Review – Devil With The Blue Dress

The Devil With The Blue Dress. Images Helen Murray.

You did WHAT with a cigar?

Hillary Clinton and Monica Lewinsky met only once, according to reports, at a Christmas dinner when the young intern, who was having “sexual relations” with the president, shook hands with the cuckolded wife within a few feet of the smirking Bill.

But the affair, which began with a flirtatious remark in a White House corridor in 1995 and lasted, on and off, for three years, rocked a government and the repercussions probably, no, almost certainly, prevented Hillary from becoming president herself in 2017.

American playwright Kevin Armento has come up with a timely look at the affair with Devil With The Blue Dress which has just opened at London’s Bunker Theatre and I found it riveting.

For the #MeToo movement Armento doesn’t go far enough in hanging Bill Clinton out to dry.

Even the title appears to blame Monica for the affair but rather than a Devil she is surely yet another victim? I had nothing but sympathy for her.

The facts were that the 49-year-old former governor of Arkansas, now ensconced in the Oval Office, was the most powerful man in the world and already had a track record of allegedly cheating on his wife.

But Bill couldn’t keep his flies buttoned up and he enthusiastically embarked on another totally inappropriate liaison with an infatuated 22-year-old while publicly refuting the allegations.

How could she refuse the 42nd President of the United States when her job was on the line?

In the play Monica reels off a list of “scandals” that have hit US headlines and every one of them is named after the man involved. In her case the relationship has gone down in history as the Monica Lewinsky Scandal thanks to clever PR by both the Clintons and the West Wing.

The play is inspired by real events rather than verbatim testimony and it gives a voice to the key players – including Bill himself – through the performances of five women.

It’s rare to find strong leading roles for women in theatre so to discover five in the same play is a revelation.

At its heart are two compelling turns by Flora Montgomery as the cool, calculating and ambitious Hillary Rodham Clinton, and Daniella Isaacs as the loved-up Monica, who defended her lover to the end despite the White House and the Clintons closing ranks.

They are superbly supported by Kristy Philipps as daughter, Chelsea Clinton, Dawn Hope as Bill’s personal secretary Betty Currie and Emma Hardy as government employee, Linda Tripp, who all double as the president as and when required.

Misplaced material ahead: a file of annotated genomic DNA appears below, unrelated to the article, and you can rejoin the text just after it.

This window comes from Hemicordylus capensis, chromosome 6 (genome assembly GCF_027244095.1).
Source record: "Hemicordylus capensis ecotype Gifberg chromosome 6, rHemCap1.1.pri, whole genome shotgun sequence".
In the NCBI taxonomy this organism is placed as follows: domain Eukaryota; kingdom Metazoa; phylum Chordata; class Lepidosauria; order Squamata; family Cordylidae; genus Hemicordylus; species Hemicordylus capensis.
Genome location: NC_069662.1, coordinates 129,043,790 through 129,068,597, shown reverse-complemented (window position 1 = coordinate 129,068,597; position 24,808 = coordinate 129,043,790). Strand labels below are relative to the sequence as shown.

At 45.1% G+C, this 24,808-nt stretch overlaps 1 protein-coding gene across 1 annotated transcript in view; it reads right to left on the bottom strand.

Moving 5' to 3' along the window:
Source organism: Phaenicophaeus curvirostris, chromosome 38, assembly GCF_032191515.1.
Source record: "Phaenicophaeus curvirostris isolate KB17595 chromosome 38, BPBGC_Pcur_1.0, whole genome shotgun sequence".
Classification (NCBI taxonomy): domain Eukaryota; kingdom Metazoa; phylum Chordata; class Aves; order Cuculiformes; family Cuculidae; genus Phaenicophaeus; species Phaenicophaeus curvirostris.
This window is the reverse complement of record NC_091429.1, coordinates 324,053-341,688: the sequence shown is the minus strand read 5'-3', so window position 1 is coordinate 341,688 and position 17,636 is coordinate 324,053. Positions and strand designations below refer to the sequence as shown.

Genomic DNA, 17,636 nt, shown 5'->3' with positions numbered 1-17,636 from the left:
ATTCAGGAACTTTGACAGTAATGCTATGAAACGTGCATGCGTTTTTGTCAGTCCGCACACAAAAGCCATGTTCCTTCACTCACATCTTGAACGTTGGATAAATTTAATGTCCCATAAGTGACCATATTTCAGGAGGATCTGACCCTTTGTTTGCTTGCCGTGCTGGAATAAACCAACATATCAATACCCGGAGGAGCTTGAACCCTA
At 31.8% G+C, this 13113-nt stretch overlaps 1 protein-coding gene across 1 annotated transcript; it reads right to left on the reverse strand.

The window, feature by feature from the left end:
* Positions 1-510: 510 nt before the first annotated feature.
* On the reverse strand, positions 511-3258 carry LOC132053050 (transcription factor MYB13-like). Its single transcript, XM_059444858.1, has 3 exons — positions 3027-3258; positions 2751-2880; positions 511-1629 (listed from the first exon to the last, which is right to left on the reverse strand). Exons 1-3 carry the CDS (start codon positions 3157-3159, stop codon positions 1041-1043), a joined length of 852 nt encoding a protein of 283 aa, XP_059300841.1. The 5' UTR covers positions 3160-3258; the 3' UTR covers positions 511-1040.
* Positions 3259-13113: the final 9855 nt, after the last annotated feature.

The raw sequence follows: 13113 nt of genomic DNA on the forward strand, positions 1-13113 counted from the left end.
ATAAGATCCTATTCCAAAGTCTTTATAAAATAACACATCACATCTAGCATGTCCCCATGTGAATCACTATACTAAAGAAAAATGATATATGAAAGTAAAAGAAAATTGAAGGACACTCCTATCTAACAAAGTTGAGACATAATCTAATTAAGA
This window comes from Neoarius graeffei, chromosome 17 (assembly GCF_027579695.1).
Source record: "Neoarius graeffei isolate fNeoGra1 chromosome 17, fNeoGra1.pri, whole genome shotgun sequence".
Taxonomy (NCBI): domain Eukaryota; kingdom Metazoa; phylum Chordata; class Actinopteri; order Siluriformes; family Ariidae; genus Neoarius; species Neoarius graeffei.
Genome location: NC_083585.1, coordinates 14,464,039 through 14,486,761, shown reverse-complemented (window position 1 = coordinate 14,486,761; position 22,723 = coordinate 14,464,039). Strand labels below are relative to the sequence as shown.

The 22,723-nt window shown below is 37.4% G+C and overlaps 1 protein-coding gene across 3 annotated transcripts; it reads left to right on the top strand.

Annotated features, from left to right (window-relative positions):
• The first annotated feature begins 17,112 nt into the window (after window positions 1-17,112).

It’s Hillary’s narrative that opens Joshua McTaggart’s engrossing production. Talking directly to the audience she wants us to hear how the scandal affected her.

But Monica, painted the scarlet women in a devastating media campaign, offers the play’s emotional core. She’s fresh out of college, working as an unpaid intern in the most prestigious address in the world, and the President walks by.

He smiles and within seconds the incorrigible flirt has won a landslide victory.

The gossip mounts as the months roll on. Even Hillary hears it. Bill publicly denounces the accusations that he is having an affair – until he no longer has a choice.

You can’t help feeling that Hillary would have been far more successful in her own presidential campaign if she had showed more humanity.

In Blue Dress we see how her ruthlessness keeps her by her husband’s side, despite his confession of “sexual relations” with Monica Lewinsky.

Her single-minded actions were not to walk away from a disastrous marriage but to save a presidency.

Isaacs offers us an innocent and naive Lewinsky who had stars in her eyes. A young girl bowled over by a president who showered her with gifts and treated her appallingly – if only she could have seen it.

Montgomery’s authoritative Clinton only lets her guard down once, remaining in total control of both the narrative and her emotions for the bulk of the play.

Tashomi Balfour accompanies the performance on saxophone, and it’s terrific, but the choice of instrument gives the production a noirish feel from, say, the darkened jazz clubs of New York or New Orleans, rather than the clinical administrative corridors of the White House.

Devil With The Blue Dress – the title comes from a tawdry item of evidence that proves Bill Clinton’s infidelity – doesn’t offer up anything new about the scandal.

But it does proffer an awkward conversation that the two women may have had – should they have ever got together to hold an inquest into the incident and not just shaken hands at a Christmas party.

Harvey Weinstein, Donald Trump et al are the accused du jour and you can’t help feeling that nothing has been learned. Could there be a greater cliché about powerful men corrupting, and taking advantage, of impressionable young women?

Devil With The Blue Dress runs at the Bunker Theatre until April 28.

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